CRYPTOCURRENCY REPORTING TO THE IRS
April 8, 2022 - Douglas Myser
Cryptocurrency reporting to the IRS. Due mainly to the Covid pandemic and the need for massive government intervention and spending programs, the U.S. government, Congress and the Biden Administration are looking for additional revenue sources. Tax increases per say are unpopular, but the next best thing for those looking to plug the gaps in the deficit and find ways to increase spending to keep the economy afloat, untaxed assets are the next best thing. Enter cryptocurrency, which was making headlines with incredible gains in value, surpassing even good stocks in the market. That may have been enough for those in Congress looking for another asset base to tax. It also comes at a time when the Panama Papers and Pandora Papers leaked evidence of rich politicians, celebrities, and sports figures, parking money overseas to hide money from taxation. All of this was a perfect storm for Congress. Cryptocurrency reporting to the IRS.
The tax forms rolled out last year highlighted the Congressional intent to tax crypto. On IRS tax forms the IRS started asking taxpayers whether they owned any Cryptocurrency. They had to answer either yes or no. This was in preparation for eventual taxation of the asset class. Now, 2022 is the second year in which the question has been on the front of Form 1040 and the other tax forms, where it would have to be answered by the taxpayer as to whether they owned the asset or not. The second year question was a bit different, asking not just if they owned it, but whether they sold, sent, exchanged, or otherwise acquired virtual currency. You can see form the additional details being asked that the IRS is gathering even more information to go after those who own the asset class.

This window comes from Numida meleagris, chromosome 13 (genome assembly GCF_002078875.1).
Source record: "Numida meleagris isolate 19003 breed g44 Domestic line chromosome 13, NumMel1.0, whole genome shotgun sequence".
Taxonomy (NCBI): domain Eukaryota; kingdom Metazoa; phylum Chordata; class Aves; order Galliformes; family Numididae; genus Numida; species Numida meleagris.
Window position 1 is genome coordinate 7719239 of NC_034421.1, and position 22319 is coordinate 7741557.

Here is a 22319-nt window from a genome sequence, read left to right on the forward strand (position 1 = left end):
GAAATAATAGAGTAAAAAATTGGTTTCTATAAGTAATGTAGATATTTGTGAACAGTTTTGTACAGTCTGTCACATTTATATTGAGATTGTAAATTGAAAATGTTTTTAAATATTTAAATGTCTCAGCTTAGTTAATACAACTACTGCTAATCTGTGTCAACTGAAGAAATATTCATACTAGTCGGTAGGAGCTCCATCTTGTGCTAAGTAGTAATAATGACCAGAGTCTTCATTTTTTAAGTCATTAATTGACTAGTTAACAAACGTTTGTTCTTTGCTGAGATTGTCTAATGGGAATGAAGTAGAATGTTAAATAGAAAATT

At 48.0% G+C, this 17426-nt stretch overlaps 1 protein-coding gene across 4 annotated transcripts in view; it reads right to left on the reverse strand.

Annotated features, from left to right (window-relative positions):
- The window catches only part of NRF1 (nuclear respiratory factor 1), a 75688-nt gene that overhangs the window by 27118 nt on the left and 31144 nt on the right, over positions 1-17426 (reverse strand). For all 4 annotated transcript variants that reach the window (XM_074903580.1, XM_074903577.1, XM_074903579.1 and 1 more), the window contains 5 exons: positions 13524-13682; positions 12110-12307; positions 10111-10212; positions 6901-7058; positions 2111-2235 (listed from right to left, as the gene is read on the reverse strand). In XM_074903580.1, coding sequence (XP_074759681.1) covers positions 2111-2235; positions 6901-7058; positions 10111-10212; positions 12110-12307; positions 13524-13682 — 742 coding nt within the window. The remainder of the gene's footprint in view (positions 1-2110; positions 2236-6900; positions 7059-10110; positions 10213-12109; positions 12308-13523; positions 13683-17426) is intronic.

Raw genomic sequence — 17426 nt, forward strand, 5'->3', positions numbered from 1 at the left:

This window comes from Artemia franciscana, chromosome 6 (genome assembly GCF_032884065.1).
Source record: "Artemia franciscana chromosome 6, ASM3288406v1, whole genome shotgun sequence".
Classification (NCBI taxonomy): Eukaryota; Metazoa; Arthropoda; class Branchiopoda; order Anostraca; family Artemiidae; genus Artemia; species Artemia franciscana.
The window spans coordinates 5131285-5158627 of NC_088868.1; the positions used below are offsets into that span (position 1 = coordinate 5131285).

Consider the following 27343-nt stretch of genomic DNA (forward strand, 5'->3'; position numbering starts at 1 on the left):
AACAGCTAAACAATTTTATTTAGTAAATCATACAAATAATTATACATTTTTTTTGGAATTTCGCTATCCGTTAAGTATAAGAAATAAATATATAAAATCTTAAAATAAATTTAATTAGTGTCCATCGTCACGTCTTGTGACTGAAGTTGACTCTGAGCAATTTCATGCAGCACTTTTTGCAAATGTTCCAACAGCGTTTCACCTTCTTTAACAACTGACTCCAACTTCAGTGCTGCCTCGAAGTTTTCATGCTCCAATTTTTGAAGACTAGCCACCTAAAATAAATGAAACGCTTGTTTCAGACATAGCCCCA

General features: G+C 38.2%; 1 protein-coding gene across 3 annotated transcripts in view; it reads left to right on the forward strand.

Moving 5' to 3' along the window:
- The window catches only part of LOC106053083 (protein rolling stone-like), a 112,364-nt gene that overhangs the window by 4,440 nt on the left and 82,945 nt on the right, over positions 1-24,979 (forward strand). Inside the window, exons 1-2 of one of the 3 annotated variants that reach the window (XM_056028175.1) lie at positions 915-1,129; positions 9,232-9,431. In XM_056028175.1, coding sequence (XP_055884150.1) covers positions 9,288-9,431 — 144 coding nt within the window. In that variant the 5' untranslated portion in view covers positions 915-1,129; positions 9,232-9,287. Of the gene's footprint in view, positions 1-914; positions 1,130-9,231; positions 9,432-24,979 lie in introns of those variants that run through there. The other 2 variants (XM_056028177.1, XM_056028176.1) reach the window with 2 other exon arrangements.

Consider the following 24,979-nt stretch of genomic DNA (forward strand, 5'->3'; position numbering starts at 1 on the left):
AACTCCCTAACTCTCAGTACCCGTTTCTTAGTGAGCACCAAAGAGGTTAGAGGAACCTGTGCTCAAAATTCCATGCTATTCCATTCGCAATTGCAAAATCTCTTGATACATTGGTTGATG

If you eventually get caught up being taxed on crypto, and need options for dealing with your back taxes, we offer Superior Tax Resolution. We can determine every option you have in the Internal Revenue Code for Tax Relief, including those in the IRS Fresh Start Program, which has some, but not all the options you may want to know about.